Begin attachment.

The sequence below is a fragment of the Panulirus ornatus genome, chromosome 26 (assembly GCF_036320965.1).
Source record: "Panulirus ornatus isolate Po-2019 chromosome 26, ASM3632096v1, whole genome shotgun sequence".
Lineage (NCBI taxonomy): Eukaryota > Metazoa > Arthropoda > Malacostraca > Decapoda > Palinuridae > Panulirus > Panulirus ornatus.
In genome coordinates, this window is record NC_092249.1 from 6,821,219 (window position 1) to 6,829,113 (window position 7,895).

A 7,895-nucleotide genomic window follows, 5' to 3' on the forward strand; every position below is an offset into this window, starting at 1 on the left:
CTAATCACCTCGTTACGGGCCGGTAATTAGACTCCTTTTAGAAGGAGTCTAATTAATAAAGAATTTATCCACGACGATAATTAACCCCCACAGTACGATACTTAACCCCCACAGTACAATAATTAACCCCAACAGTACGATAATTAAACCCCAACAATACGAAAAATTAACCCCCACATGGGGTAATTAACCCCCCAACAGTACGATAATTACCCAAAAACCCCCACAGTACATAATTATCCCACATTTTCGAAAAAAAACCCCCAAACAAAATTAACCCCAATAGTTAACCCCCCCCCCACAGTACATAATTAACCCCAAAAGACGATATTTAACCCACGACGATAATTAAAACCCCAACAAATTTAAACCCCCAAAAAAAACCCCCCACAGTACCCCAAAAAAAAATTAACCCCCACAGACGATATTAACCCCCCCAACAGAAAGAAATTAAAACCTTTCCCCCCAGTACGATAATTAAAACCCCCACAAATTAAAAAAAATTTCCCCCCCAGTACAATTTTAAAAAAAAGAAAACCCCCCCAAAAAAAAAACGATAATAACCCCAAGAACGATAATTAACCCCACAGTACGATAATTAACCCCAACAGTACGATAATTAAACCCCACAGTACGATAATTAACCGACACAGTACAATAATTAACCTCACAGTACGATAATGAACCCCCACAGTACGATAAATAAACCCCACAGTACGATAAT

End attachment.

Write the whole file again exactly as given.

The sequence below is a fragment of the Panulirus ornatus genome, chromosome 26 (assembly GCF_036320965.1).
Source record: "Panulirus ornatus isolate Po-2019 chromosome 26, ASM3632096v1, whole genome shotgun sequence".
Lineage (NCBI taxonomy): Eukaryota > Metazoa > Arthropoda > Malacostraca > Decapoda > Palinuridae > Panulirus > Panulirus ornatus.
In genome coordinates, this window is record NC_092249.1 from 6,821,219 (window position 1) to 6,829,113 (window position 7,895).

A 7,895-nucleotide genomic window follows, 5' to 3' on the forward strand; every position below is an offset into this window, starting at 1 on the left:
CTAATCACCTCGTTACGGGCCGGTAATTAGACTCCTTTTAGAAGGAGTCTAATTAATAAAGAATTTATCCACGACGATAATTAACCCCCACAGTACGATACTTAACCCCCACAGTACAATAATTAACCCCAACAGTACGATAATTAAACCCCAACAATACGAAAAATTAACCCCCACATGGGGTAATTAACCCCCCAACAGTACGATAATTACCCAAAAACCCCCACAGTACATAATTATCCCACATTTTCGAAAAAAAACCCCCAAACAAAATTAACCCCAATAGTTAACCCCCCCCCCACAGTACATAATTAACCCCAAAAGACGATATTTAACCCACGACGATAATTAAAACCCCAACAAATTTAAACCCCCAAAAAAAACCCCCCACAGTACCCCAAAAAAAAATTAACCCCCACAGACGATATTAACCCCCCCAACAGAAAGAAATTAAAACCTTTCCCCCCAGTACGATAATTAAAACCCCCACAAATTAAAAAAAATTTCCCCCCCAGTACAATTTTAAAAAAAAGAAAACCCCCCCAAAAAAAAAACGATAATAACCCCAAGAACGATAATTAACCCCACAGTACGATAATTAACCCCAACAGTACGATAATTAAACCCCACAGTACGATAATTAACCGACACAGTACAATAATTAACCTCACAGTACGATAATGAACCCCCACAGTACGATAAATAAACCCCACAGTACGATAAT